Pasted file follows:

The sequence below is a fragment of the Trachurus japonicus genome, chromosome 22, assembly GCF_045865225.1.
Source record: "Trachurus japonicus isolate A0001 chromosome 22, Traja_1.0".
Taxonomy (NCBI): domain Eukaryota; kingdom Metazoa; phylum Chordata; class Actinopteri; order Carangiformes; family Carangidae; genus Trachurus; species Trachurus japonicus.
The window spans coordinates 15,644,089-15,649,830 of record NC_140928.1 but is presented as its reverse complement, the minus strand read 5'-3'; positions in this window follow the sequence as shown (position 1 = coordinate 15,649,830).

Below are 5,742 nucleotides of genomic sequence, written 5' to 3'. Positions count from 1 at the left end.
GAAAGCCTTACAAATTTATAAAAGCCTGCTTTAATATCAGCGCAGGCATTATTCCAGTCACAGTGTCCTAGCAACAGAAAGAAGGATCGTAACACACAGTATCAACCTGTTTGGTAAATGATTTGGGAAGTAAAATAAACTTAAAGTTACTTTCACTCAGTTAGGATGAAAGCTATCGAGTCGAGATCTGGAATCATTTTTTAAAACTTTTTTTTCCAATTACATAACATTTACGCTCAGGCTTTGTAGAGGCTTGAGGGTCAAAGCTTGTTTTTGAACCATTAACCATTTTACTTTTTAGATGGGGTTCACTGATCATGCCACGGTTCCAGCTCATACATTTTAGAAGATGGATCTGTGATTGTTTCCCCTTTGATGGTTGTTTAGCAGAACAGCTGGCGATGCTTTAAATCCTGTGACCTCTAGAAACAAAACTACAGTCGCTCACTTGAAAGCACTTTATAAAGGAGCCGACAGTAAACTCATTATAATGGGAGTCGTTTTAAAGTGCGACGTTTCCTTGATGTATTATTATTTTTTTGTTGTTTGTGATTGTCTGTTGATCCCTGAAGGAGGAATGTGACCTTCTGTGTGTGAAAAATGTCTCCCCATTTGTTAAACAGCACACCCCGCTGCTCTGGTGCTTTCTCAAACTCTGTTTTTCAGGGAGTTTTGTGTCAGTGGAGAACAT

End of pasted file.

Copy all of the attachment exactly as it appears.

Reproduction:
The sequence below is a fragment of the Trachurus japonicus genome, chromosome 22, assembly GCF_045865225.1.
Source record: "Trachurus japonicus isolate A0001 chromosome 22, Traja_1.0".
Taxonomy (NCBI): domain Eukaryota; kingdom Metazoa; phylum Chordata; class Actinopteri; order Carangiformes; family Carangidae; genus Trachurus; species Trachurus japonicus.
The window spans coordinates 15,644,089-15,649,830 of record NC_140928.1 but is presented as its reverse complement, the minus strand read 5'-3'; positions in this window follow the sequence as shown (position 1 = coordinate 15,649,830).

Below are 5,742 nucleotides of genomic sequence, written 5' to 3'. Positions count from 1 at the left end.
GAAAGCCTTACAAATTTATAAAAGCCTGCTTTAATATCAGCGCAGGCATTATTCCAGTCACAGTGTCCTAGCAACAGAAAGAAGGATCGTAACACACAGTATCAACCTGTTTGGTAAATGATTTGGGAAGTAAAATAAACTTAAAGTTACTTTCACTCAGTTAGGATGAAAGCTATCGAGTCGAGATCTGGAATCATTTTTTAAAACTTTTTTTTCCAATTACATAACATTTACGCTCAGGCTTTGTAGAGGCTTGAGGGTCAAAGCTTGTTTTTGAACCATTAACCATTTTACTTTTTAGATGGGGTTCACTGATCATGCCACGGTTCCAGCTCATACATTTTAGAAGATGGATCTGTGATTGTTTCCCCTTTGATGGTTGTTTAGCAGAACAGCTGGCGATGCTTTAAATCCTGTGACCTCTAGAAACAAAACTACAGTCGCTCACTTGAAAGCACTTTATAAAGGAGCCGACAGTAAACTCATTATAATGGGAGTCGTTTTAAAGTGCGACGTTTCCTTGATGTATTATTATTTTTTTGTTGTTTGTGATTGTCTGTTGATCCCTGAAGGAGGAATGTGACCTTCTGTGTGTGAAAAATGTCTCCCCATTTGTTAAACAGCACACCCCGCTGCTCTGGTGCTTTCTCAAACTCTGTTTTTCAGGGAGTTTTGTGTCAGTGGAGAACAT